It's a waiting game for ailing Hamlin

AVONDALE, Ariz. -- Jimmie Johnson only needed one glance at limping Denny Hamlin on Friday morning to know Hamlin has a tough two days ahead of him.

"I just saw him walking through the garage," Johnson said. "The guy clearly is in pain. It will be interesting to see how he does."

Hamlin is trying to race this weekend on one good leg. And he doesn't know whether he can do it.

"I don't know how far I can go," Hamlin said after practice Friday. "It aches quite a bit, and the range of motion is a problem. If I had to do it today, there is no way I could do it."

Hamlin underwent ACL surgery on his left knee just nine days ago. Driving a race car isn't usually an option for a guy who just had a cadaver ligament placed in his knee.

It's not open-heart surgery, but it's not getting a tooth pulled, either. It's a big deal.

NFL players miss entire seasons after an ACL procedure. Tiger Woods didn't play in a tournament for seven months after his ACL surgery in June 2008.

Granted, Hamlin isn't running on a football field or playing 18 holes of golf, but he is trying to control a 3,400-pound machine at more than 130 mph.

"I hope it doesn't give out with me in front of him," Clint Bowyer said about Hamlin's knee. "We'll have to see how he'll be able to hang on. He's a tough kid. He'll be all right."

A driver racing with an injury is nothing new. Drivers don't have a choice. You get in the car or give up any chance of competing for a championship. NASCAR rules state a driver must start the event to earn the points for that race.

However, the Chase format makes it a little easier to give up your seat during a race. As long as a driver stays in the top 12, he's in the 10-race playoff.

But Hamlin isn't in the top 12 after the first six races, not even with his victory at Martinsville two days before the surgery. He ranks 15th, 24 points behind 12th-place Brian Vickers.

That rule on needing to start the race for points is debated whenever a driver finds himself in a situation like the one Hamlin is in now. Should the rules include a mulligan of sorts, allowing a substitute driver for one or two races to earn points for an injured racer?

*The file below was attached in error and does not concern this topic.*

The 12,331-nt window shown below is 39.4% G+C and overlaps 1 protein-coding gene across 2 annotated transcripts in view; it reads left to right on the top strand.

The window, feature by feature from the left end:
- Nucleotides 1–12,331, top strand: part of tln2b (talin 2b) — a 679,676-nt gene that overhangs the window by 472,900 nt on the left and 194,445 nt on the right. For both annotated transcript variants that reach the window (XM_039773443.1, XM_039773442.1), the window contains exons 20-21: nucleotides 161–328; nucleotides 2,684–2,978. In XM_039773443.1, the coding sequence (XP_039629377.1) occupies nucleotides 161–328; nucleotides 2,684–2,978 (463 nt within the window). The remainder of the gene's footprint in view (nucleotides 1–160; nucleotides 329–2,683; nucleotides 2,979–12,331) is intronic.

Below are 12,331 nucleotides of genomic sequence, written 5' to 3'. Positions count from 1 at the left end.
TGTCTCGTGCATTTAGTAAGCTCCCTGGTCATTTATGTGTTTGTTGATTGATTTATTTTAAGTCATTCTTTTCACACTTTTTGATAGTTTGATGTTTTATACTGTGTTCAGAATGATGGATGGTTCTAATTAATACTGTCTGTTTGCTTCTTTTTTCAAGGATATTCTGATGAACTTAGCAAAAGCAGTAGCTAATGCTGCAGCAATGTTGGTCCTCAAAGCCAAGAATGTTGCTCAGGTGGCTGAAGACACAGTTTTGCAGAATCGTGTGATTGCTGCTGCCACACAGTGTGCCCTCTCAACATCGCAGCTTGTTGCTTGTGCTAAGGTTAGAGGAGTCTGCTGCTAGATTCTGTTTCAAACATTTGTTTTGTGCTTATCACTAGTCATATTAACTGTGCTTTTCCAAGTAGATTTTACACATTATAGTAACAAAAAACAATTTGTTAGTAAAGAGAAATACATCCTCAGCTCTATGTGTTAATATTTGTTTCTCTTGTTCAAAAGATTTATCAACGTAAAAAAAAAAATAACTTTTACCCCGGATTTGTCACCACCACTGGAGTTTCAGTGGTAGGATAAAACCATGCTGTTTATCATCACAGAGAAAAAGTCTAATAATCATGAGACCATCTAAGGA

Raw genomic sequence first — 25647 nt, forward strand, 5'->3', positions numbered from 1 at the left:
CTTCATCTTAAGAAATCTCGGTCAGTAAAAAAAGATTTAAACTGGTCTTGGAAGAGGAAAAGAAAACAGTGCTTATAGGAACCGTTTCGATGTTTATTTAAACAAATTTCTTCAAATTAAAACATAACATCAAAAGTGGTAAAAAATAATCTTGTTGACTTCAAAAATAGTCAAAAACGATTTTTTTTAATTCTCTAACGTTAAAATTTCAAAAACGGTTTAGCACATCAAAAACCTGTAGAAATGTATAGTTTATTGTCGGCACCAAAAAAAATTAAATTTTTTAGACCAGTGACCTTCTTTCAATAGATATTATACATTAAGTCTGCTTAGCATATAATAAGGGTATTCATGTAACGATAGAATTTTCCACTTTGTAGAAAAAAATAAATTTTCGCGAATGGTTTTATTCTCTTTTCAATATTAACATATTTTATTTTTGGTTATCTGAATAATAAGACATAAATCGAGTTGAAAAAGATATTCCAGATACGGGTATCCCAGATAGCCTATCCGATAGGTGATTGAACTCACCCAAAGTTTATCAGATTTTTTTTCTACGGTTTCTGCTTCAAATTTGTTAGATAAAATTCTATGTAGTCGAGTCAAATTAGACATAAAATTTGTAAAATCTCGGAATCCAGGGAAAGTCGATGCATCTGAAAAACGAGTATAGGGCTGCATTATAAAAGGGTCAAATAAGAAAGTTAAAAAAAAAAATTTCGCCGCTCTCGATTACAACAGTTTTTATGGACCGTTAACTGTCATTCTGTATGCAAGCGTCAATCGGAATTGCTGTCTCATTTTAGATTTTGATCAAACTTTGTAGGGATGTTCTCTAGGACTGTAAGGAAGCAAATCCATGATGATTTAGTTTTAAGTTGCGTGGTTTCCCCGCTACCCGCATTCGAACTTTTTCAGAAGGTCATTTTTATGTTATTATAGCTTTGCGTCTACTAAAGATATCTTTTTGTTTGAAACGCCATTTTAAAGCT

That's not the case, so a guy has to man up and race in pain. Some of the stories are legendary, such as when Ricky Rudd taped his swollen eyelids open to see the track.

"Driving injured is part of the sport," Jeff Burton said. "But drivers don't like for people to know, the same way as other pro athletes. You don't want to be viewed as having a weakness. A lot of the times no one knows about it, but that wasn't an option for Denny."

Everyone knows, and everyone is watching to see what he can or can't do with a painful left leg that has limited mobility.

Mike Ford, crew chief for the No. 11 Toyota Hamlin drives, said the team made pedal adjustments to help Hamlin. Pushing the brake pedal was causing too much stress on Hamlin's knee, so the pedal assembly was changed to make it easier to apply.

Hamlin is not a right-foot braker, but he might try it some this weekend on the 1-mile oval at Phoenix International Raceway. Hamlin will have to use his left leg when he exits pit road, though.

Casey Mears is standing by if Hamlin can't go the 375-lap distance. Mears drove the car for part of the first practice session when Hamlin got out after 22 laps.

"I wanted to save as much energy and as much strength as I could," Hamlin said.

Ford also wanted to make sure Mears was comfortable in the car if the team needs to make the change during the race.

Hamlin did 52 laps in the afternoon practice but went back to the garage in the middle of the session and iced his knee in the car while the crew made adjustments. He went backward on the speed chart toward the end of practice.

The longer he raced, the tougher it got. Getting in and out of the car was handled gingerly. Bending the knee much is not an option. Every move looks painful.

But Hamlin is here to race, and Johnson understands. Johnson said no driver ever wants to get out of his race car.

"I can only imagine what it's like to watch your car on the track and you're not in it," Johnson said. "It's got to be the most difficult thing. You don't want to see anyone else in your car."

Burton said he has raced with broken ribs, a broken leg and even a broken back many years ago in his local-track days in Virginia. He said he had vertigo once about 10 years ago while racing in Cup for Jack Roush.

"I just couldn't do it," Burton said. "I had to get out of the car. We tend to get in the car sometimes when we probably shouldn't."

Phoenix normally is one of Hamlin's best tracks. He has five top-5s in nine starts. But he has never done it with this handicap. And he'll have to race an additional 63 laps. The event was lengthened this year.

Fatigue could become a factor for Hamlin late in the race.

"I don't have any concerns," Burton said. "Denny will know his limitations."

Jeff Gordon said he has one issue with Hamlin racing: "I'm just concerned that he's still going to beat me."

Terry Blount is a senior writer for ESPN.com. He is the author of "The Blount Report: NASCAR's Most Overrated and Underrated Drivers, Cars, Teams, and Tracks." He can be reached at terry@blountspeak.com.